Thursday, February 28

And While We're At It, Let's Give Principals The Right To Fire Bad Students.

FURTHER proof, where none is needed, that whoever writes Steve Jobs' speeches has never met an actual public school principal:
Franklin school: Student has right sit during pledge

By Amy Bartner

February 27, 2008
Franklin school officials had a quick reply Tuesday for a student who sued over his right not to stand for the Pledge of Allegiance: You’re right.
Administrators in the Johnson County school district said they already had started to resolve the complaint from the 17-year-old, who said he was wrongly given detention after refusing to stand in class for the pledge.
“Our attorney addressed it and basically indicated that the student was correct and the school administration had erred,” said Franklin School Superintendent William Patterson.

Our Story: In 2005 the World's Third-Worst State Legislature™ (Motto: Louisiana Is "Reforming", It's Time To Move Up!), out of a spasm of patriotic fervor/concern over dwindling military enlistments/fear that Kansas was becoming an innovator in Making High School Students Do Stupid Shit, enshrines as a legal right every Hoosier students' daily opportunity to say the Plejullejence and observe a moment of silence which may or may not include, without institutional interference,  an invocation to the Higher Power or Powers of his or her choice to smite that smirk off Jaime Reynolds' face Once and For All, amen.   The Legislature also provides the funding to put a fire-retardant flag in every classroom, lest students start twirling like Dervishes looking for the thing and accidentally adopt a new religion. This was the last time the Legislature actually anticipated a problem before it created it, and also the last time it funded an educational initiative.

Cut to: Franklin (IN) Community High School ("Home of the Grizzly Cubs"), 2008, and a week very much like the last one, where a student known to the legal system only as "J.L." refuses to stand for this and is reprimanded by Teacher. (According to the lawsuit, when pressed for his legal justification in ordering the student to stand, Teacher replied "because I said so." It's left unclear whether he realized he was quoting Charles Evans Hughes, though for education's sake we hope so.)  When the same aberrant behavior resurfaces the following week, and spreads like methicillin-resistant Staphylococcus aureus to another lad, Teacher sends both to the school office.

(By the way, this reminds me of my own response when, in my junior year, facing an ever-increasing average length of student hair, my own high school ["Home of the Americanism Club"] instituted a weekly Plejullejence. It took place Fridays, third period, when my best friend and I had a study hall in the cafeteria. We took to grabbing one of the small tables along the wall, the one, not coincidentally, right under Old Glory. Then at the appointed PA system cackle we'd stand up, hands on hearts, and face the other 250 kids in the place while craning our necks like we were looking for the thing. Did that for a full year. I guess kids today favor the more direct approach.)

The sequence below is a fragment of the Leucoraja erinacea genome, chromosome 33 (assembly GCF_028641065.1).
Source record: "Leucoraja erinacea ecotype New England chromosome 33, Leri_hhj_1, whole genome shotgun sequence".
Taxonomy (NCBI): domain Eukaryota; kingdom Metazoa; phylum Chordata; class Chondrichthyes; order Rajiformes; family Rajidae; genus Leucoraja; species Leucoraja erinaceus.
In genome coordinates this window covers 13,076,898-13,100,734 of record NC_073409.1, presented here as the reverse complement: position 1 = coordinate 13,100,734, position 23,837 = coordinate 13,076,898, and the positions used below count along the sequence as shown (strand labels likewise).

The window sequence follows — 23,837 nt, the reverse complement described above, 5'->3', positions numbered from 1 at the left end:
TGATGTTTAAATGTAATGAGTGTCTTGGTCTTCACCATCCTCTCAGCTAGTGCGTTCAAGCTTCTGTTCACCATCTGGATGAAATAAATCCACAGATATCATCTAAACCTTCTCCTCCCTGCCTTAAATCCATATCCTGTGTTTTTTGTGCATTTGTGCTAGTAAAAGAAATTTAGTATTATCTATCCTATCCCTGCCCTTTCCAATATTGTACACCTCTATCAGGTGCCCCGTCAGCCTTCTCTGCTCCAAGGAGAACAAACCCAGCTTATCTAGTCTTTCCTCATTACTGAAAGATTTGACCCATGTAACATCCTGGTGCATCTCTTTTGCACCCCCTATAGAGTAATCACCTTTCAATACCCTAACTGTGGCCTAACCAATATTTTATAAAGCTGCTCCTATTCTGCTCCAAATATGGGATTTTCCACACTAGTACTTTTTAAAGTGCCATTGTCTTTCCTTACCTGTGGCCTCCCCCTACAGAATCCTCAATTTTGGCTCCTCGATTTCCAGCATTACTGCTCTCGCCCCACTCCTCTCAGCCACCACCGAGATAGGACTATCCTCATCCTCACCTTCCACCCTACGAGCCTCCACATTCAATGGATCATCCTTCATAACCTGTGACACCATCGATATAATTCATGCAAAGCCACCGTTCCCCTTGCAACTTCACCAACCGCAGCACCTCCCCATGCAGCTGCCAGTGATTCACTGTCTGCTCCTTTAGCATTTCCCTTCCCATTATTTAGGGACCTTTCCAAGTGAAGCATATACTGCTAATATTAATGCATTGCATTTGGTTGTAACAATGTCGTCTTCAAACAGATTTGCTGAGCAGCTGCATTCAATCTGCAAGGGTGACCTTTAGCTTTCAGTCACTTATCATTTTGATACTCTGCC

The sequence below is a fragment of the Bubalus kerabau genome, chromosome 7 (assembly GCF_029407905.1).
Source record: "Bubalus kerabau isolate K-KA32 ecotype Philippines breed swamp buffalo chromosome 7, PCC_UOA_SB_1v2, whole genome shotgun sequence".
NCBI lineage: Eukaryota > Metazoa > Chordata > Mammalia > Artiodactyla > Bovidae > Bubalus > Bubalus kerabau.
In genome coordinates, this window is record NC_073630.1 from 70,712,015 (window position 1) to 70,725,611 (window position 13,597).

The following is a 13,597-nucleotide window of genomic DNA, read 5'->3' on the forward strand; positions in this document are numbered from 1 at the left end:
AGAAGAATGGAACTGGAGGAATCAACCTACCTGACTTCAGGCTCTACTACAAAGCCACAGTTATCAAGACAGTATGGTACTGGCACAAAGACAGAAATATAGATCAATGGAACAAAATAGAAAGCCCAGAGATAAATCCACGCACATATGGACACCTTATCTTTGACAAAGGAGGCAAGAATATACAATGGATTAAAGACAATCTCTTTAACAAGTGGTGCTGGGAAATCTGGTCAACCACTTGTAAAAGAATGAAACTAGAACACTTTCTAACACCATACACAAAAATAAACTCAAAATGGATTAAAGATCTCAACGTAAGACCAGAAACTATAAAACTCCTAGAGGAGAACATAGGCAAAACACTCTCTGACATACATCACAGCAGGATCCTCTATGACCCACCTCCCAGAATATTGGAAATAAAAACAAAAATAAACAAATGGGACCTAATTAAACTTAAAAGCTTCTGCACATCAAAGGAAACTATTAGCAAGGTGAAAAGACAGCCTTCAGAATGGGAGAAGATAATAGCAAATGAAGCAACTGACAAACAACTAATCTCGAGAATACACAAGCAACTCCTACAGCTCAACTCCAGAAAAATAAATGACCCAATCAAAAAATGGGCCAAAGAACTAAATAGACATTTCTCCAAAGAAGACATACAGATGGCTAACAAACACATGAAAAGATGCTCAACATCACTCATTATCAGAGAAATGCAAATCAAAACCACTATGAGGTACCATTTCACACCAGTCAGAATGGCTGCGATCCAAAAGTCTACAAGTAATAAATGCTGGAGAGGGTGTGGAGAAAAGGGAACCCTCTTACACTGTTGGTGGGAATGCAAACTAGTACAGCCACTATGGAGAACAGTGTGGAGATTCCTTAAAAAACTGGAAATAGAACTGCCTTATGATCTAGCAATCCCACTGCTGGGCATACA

Here Our Story begins to be enclouded in murk, a situation familiar to regular readers of the Indianapolis Racist Star as well as anyone who's ever listened to the public pronouncements of a school district spokesman who has discovered a prominent, if metaphorical, portion of his anatomy caught in the proverbial wringer. "J.L.'s" lawsuit says an (unnamed) assistant principal ordered him to serve an hour of after-school detention. Principal Craig McCaffrey says the school had not planned to take any action, but was unable to notify the two students before the suit was filed.  (Couldn't find them, presumably.)

Principal McCaffrey also claimed that the students were not punished for refusing to stand for the pledge, but were merely asked to conduct their own legal research to prove they should be allowed to remain seated.

(The lawsuit, by the way, puts it, to use the legal term, slightly fucking differently; it claims that "J.L." presented the Unnamed Assistant principal evidence of his right to remained seated under Indiana Code 20-30-5-.05 and -4.5, and was informed by Mr. Anonymous that the school was "expanding the Indiana Code".)

McCaffrey told the Racist Star “We were in the process of solving the problem. There wasn’t enough time between Friday and Monday. Part of what the ACLU does is protect people’s civil liberties, but I think that’s my job as an educator.”

Really?  When are you starting your job?  

So, "protecting civil liberties" is part of your job, but a passing familiarity with the laws affecting student behavior, a reasonable grasp of the Constitution of the United States, not operating a public trust without resort to cheap intimidation, and getting your fucking story straight before talking to the newspaper, aren't?